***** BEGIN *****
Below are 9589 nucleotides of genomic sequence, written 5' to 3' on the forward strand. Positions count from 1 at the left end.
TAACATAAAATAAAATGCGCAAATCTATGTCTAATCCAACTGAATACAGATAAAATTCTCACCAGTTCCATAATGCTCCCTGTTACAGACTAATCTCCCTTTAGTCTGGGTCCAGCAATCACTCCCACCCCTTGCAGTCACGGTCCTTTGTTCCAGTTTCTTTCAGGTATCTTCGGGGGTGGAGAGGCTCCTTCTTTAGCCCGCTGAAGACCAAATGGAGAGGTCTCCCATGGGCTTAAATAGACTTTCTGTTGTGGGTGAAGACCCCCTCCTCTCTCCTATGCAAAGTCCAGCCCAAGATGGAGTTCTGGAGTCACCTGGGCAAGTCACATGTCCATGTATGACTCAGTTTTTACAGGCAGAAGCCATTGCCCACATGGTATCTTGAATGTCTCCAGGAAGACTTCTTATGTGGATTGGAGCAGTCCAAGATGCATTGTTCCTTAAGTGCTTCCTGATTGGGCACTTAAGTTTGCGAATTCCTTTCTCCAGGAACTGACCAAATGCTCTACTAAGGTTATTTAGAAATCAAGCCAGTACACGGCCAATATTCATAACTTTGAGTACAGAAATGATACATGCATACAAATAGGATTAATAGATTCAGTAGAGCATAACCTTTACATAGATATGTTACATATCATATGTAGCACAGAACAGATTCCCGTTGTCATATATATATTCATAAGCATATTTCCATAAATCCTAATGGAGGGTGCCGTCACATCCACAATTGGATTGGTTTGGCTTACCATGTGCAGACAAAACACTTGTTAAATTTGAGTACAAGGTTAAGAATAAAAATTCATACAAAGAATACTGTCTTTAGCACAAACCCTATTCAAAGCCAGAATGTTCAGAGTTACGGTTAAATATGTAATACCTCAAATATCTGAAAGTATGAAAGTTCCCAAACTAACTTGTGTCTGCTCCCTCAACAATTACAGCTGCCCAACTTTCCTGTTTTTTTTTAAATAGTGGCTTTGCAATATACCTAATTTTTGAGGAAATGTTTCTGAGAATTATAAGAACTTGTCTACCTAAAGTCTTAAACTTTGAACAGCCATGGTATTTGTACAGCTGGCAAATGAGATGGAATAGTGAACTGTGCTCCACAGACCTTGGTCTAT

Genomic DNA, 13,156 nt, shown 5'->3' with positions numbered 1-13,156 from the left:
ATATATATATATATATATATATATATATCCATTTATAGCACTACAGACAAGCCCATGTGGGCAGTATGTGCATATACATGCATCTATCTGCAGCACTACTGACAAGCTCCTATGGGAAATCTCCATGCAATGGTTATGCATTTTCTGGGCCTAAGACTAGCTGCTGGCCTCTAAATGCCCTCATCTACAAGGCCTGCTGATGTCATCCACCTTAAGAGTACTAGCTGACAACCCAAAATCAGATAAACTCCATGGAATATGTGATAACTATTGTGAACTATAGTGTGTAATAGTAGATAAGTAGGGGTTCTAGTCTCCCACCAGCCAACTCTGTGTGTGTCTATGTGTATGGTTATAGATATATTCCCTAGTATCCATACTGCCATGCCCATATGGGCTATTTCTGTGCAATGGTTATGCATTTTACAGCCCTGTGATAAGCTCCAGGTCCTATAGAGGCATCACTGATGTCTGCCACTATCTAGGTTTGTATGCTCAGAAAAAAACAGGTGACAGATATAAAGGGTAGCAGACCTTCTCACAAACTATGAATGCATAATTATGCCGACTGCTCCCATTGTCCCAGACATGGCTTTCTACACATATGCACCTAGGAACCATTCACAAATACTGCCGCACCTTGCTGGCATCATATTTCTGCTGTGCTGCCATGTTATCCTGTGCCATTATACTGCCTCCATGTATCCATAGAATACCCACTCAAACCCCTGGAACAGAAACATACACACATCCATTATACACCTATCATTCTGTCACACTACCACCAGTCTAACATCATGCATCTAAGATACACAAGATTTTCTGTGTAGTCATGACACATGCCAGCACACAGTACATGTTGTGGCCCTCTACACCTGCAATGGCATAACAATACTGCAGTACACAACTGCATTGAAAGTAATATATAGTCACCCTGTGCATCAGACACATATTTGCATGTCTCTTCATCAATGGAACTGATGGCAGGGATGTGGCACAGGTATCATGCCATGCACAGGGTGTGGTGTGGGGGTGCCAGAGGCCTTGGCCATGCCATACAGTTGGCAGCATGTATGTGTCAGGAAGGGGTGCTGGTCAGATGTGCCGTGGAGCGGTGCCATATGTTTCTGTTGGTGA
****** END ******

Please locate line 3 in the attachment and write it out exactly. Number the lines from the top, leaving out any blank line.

Genomic DNA, 13,156 nt, shown 5'->3' with positions numbered 1-13,156 from the left: